Author + information
- Salvatore Patanè, MD∗ ()
- ↵∗Cardiologia Ospedale San Vincenzo–Taormina (Me) Azienda Sanitaria Provinciale di Messina, Italy, Contrada Sirina, 98039 Taormina (Messina), Italy
I read the paper by van Vark et al. (1) with great interest and congratulate the authors on their excellent work. As the authors correctly state, soluble ST2, which is the form measured by current assays, acts as a decoy receptor for interleukin (IL)-33 and prevents the IL-33/ST2L interaction and subsequent cardioprotective cascade of events (1). The authors also correctly state that repeated ST2 measurements appear to be strong predictors of outcome in patients with acute heart failure, independent of repeatedly measured N-terminal pro–B-type natriuretic peptide. However, I would like to call attention to several points that need further clarification. Research has reported that micro–ribonucleic acid-487b promotes the protective response of IL-33 in the heart, binding to the IL-33 3′-untranslated region to activate IL-33 transcripts (2). Research has also reported that missense variants of IL1RL1 (the gene encoding ST2) map to the intracellular domain of ST2 (which is absent in sST2), resulting in increased levels of sST2 and altering immune and inflammatory signaling through the ST2/IL-33 pathway; this research suggests that much of the variation in sST2 production is driven by genetic factors (3,4). The findings of van Vark et al. (1) add significant information to previously published data, but evaluating the real effect of these aspects would also be useful for a better understanding of the value of serial ST2 measurements in patients with acute heart failure.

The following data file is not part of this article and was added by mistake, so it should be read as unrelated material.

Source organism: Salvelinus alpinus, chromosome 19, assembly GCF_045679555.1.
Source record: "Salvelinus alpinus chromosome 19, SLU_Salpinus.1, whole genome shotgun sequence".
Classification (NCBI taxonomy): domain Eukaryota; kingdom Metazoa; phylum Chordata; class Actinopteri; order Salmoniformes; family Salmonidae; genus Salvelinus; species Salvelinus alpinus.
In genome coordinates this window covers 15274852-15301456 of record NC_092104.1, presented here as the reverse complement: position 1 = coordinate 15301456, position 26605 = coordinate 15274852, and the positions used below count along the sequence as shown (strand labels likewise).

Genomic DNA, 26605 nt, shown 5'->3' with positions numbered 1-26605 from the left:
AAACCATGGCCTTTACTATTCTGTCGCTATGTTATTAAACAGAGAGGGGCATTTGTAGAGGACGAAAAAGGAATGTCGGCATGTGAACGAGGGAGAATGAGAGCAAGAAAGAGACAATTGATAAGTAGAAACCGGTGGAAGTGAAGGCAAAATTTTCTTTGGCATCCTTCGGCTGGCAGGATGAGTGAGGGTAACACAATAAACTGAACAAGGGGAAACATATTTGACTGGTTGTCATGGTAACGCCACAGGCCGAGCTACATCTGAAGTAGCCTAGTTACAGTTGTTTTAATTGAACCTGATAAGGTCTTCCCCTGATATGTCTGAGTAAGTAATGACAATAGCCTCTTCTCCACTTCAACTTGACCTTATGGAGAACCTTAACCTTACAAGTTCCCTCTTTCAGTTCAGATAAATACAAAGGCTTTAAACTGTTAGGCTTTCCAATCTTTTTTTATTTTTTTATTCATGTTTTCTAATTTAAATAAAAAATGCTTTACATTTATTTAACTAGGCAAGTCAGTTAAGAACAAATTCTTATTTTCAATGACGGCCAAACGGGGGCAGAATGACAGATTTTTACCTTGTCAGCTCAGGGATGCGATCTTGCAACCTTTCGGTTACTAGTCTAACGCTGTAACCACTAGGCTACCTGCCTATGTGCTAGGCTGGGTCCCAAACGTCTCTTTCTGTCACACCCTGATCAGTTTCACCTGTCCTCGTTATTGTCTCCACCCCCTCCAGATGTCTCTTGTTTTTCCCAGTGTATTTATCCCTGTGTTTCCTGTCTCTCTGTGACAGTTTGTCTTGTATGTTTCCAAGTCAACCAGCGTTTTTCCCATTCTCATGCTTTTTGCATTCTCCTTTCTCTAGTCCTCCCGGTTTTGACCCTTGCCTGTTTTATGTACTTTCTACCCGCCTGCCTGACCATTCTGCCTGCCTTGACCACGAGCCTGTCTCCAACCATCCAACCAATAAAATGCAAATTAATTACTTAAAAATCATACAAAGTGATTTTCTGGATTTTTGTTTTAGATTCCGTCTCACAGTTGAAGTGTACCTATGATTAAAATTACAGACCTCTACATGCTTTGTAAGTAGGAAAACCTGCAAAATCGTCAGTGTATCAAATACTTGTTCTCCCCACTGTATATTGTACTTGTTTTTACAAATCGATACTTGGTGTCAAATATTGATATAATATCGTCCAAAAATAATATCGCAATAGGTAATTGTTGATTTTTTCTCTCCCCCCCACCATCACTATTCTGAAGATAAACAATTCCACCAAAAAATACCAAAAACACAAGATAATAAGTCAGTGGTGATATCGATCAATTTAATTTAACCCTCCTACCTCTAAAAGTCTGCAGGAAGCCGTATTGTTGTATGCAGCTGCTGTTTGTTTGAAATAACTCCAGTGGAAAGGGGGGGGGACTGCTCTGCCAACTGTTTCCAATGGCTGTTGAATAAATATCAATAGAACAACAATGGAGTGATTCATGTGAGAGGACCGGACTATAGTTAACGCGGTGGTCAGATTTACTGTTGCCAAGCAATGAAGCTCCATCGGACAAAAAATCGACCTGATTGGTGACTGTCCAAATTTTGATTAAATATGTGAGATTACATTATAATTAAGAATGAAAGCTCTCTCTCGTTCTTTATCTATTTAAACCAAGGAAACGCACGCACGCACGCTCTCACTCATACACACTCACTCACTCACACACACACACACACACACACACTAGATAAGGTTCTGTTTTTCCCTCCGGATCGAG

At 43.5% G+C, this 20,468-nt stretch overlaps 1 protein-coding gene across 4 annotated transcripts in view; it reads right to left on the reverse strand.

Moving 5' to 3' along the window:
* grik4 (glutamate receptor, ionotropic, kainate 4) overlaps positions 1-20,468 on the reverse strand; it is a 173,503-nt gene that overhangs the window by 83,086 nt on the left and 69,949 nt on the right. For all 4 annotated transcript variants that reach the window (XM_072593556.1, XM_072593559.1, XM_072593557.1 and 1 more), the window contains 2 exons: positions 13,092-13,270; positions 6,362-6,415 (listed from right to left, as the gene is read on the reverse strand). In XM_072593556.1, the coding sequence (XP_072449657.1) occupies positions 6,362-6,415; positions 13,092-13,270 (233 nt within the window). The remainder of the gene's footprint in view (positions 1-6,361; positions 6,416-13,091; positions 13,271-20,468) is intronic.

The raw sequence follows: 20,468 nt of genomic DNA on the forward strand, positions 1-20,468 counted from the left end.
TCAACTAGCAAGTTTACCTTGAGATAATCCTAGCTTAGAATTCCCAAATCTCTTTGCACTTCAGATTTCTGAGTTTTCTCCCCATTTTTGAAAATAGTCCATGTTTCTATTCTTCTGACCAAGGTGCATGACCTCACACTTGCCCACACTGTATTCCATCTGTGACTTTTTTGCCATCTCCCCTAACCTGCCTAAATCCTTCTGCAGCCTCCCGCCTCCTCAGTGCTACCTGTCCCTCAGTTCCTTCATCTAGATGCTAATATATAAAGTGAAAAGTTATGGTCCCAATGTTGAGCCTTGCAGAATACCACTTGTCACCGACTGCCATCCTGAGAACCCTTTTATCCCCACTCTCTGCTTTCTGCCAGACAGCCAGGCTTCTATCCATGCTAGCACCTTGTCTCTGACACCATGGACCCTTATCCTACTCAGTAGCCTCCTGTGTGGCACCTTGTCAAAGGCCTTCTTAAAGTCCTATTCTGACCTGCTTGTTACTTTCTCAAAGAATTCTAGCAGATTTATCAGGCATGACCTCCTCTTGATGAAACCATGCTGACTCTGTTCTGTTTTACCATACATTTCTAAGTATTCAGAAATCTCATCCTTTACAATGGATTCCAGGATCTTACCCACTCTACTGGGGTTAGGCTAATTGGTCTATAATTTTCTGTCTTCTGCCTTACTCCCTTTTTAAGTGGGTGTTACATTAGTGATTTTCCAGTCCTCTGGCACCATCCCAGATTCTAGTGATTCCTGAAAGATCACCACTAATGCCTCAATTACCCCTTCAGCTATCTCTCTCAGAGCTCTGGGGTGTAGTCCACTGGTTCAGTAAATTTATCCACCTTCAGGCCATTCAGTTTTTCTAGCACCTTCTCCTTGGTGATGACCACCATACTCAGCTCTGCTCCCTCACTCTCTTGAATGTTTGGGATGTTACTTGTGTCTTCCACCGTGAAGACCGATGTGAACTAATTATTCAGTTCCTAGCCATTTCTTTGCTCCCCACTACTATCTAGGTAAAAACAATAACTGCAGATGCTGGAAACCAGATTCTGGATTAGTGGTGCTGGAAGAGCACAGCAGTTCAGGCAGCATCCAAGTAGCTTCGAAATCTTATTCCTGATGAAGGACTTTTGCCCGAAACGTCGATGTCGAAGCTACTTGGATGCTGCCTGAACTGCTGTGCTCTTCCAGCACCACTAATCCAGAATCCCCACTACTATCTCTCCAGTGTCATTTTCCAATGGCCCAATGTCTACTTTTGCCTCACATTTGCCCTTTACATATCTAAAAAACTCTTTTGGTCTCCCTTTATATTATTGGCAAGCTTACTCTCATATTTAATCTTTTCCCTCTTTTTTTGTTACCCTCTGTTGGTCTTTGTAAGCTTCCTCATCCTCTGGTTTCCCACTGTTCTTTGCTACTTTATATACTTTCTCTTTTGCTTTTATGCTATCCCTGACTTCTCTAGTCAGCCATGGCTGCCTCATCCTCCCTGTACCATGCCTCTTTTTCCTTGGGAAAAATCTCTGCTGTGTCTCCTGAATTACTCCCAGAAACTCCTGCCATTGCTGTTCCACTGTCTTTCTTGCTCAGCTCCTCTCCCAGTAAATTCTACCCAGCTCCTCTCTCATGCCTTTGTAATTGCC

Please note: Dr. Patanè has reported that he has no relationships relevant to the contents of this paper to disclose.
- 2018 American College of Cardiology Foundation
- van Vark L.C.,
- Lesman-Leegte I.,
- Baart S.J.,
- et al.,
- for the TRIUMPH Investigators
- Wang E.W.,
- Jia X.S.,
- Ruan C.W.,
- Ge Z.R.